Mrs Harvey The Rabbit – How My English Teacher Taught Me To Be Tolerant By Being Very Politically Incorrect
In my first year at Secondary School- the English equivalent of Junior High back in 1980- I had an English teacher called Mrs Harvey. She taught me about racism.
Mrs Harvey was a crusty old dear. She looked like an archetypal uptight librarian. Late fifties, tweed skirts, pinched face and half-moon glasses. The whole smash. She talked a lot, so I called her Mrs Harvey The Rabbit. You know as in “rabbit and pork”- talk. Cockney rhyming slang.
Actually, that’s not true. I made that nickname up for her yesterday. I hadn’t heard of Harvey The Rabbit back in 1980. Though I’m sure if I did hear about Harvey, I would have come up with that nickname given enough time. Which is, in fact, what has happened if you think about it carefully enough.
So, like I say, Mrs Harvey taught me about racism. Not in the way English teachers usually do, by dissecting classic works on the subject. No, she did it by actually teaching me racism. One day, we were doing proper nouns and Mrs Harvey asked an astonishing question. She scanned the class over the top of her half-moon specs and asked : “What do you call a black baby?”
I’m happy to say that none of us knew the answer. In fact, we thought it was a trick question. After a long and awkward pause, one of us- I can’t remember who- said the answer we were all thinking. “A black baby is just called a baby, Mrs Harvey”.
“No,” Mrs Harvey replied triumphantly, “a black baby is called a Piccaninny.” Then she told us to turn to a particular page in our textbook. Sure enough, there it was. A drawing of a mother and baby, their blackness rather bizarrely represented by cross hatching. Presumably to save on ink. And underneath, the word “Piccaninny”.
It wasn’t even an old textbook from The Sixties, as many of our textbooks were. It wasn’t a textbook from that time when it was perfectly acceptable for lodging houses to put cards in their windows that read “No dogs, no blacks, no Irish”. It was a brand new textbook. So new that it still had that weird, sickly sweet “new textbook” smell about it when you turned its pages. This may have been the beginning of the right on, politically correct Eighties, but decades don’t start when the digit at the end of the year flips over to zero. There’s always a bit of a time lag. We were still very much in the horribly bigoted Seventies.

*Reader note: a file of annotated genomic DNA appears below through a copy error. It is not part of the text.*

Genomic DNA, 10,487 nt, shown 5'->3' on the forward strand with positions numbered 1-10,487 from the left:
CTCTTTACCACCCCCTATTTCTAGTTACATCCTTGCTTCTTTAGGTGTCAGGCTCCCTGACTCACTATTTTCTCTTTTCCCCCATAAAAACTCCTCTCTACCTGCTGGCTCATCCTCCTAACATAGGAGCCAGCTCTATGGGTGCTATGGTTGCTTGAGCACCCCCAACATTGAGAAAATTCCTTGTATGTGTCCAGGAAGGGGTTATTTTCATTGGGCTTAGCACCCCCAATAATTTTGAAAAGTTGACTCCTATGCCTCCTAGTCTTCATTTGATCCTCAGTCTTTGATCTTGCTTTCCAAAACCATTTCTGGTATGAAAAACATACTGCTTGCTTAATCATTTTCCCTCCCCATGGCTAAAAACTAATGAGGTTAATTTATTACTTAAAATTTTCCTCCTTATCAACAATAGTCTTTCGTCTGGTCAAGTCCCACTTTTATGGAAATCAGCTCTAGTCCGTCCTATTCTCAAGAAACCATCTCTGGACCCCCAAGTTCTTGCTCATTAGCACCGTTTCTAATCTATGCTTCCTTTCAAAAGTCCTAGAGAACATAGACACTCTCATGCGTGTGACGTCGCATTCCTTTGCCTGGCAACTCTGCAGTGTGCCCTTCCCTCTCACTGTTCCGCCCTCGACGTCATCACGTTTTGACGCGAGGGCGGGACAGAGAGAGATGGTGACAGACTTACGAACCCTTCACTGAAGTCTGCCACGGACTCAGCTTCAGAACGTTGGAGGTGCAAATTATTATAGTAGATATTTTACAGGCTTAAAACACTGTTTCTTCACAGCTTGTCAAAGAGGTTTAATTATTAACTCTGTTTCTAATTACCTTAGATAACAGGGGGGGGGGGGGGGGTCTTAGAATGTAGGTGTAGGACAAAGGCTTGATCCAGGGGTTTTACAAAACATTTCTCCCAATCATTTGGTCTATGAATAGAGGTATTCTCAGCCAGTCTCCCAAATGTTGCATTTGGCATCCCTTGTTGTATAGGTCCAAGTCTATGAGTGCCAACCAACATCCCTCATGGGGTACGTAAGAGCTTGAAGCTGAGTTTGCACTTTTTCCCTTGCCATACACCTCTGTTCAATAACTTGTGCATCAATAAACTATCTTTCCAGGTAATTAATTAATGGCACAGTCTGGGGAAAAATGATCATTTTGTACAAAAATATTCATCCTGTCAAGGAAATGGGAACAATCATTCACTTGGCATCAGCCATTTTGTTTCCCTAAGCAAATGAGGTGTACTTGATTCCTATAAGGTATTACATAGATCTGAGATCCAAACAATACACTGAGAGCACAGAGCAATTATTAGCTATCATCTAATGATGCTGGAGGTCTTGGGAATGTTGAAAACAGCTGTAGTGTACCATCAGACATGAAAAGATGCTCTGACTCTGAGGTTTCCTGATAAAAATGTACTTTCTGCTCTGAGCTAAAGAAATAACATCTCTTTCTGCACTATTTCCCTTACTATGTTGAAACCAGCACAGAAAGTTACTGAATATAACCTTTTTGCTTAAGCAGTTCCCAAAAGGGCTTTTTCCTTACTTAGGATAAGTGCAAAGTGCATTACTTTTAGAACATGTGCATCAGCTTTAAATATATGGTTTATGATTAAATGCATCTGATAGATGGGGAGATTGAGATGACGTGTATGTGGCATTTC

Now, before you get too much of a low opinion of Mrs Harvey, bear this in mind. She also made us read a book called “I Am David” by Anne Holm. This is about a little Jewish boy who escapes from a concentration camp during World War II. It’s a bleak and harrowing read. But Mrs Harvey made us read it. It brought some of the girls in the class to the edge of tears. By “the edge of tears” I mean actual crying. And by “some of the girls” I mean me.
That book taught me a lot. Reading it made me a better person. Not a good person by any stretch of the imagination, bur definitely better. So Mrs Harvey was a product of her generation and made me learn the word “Piccaninny”. She did it out of pedantry more than anything else. She made me and my classmates read “I Am David”. We read it out loud, taking turns and we talked about it in between. For that I will be forever grateful to Mrs Harvey The Rabbit.
© Copyright Michael Grimes 2014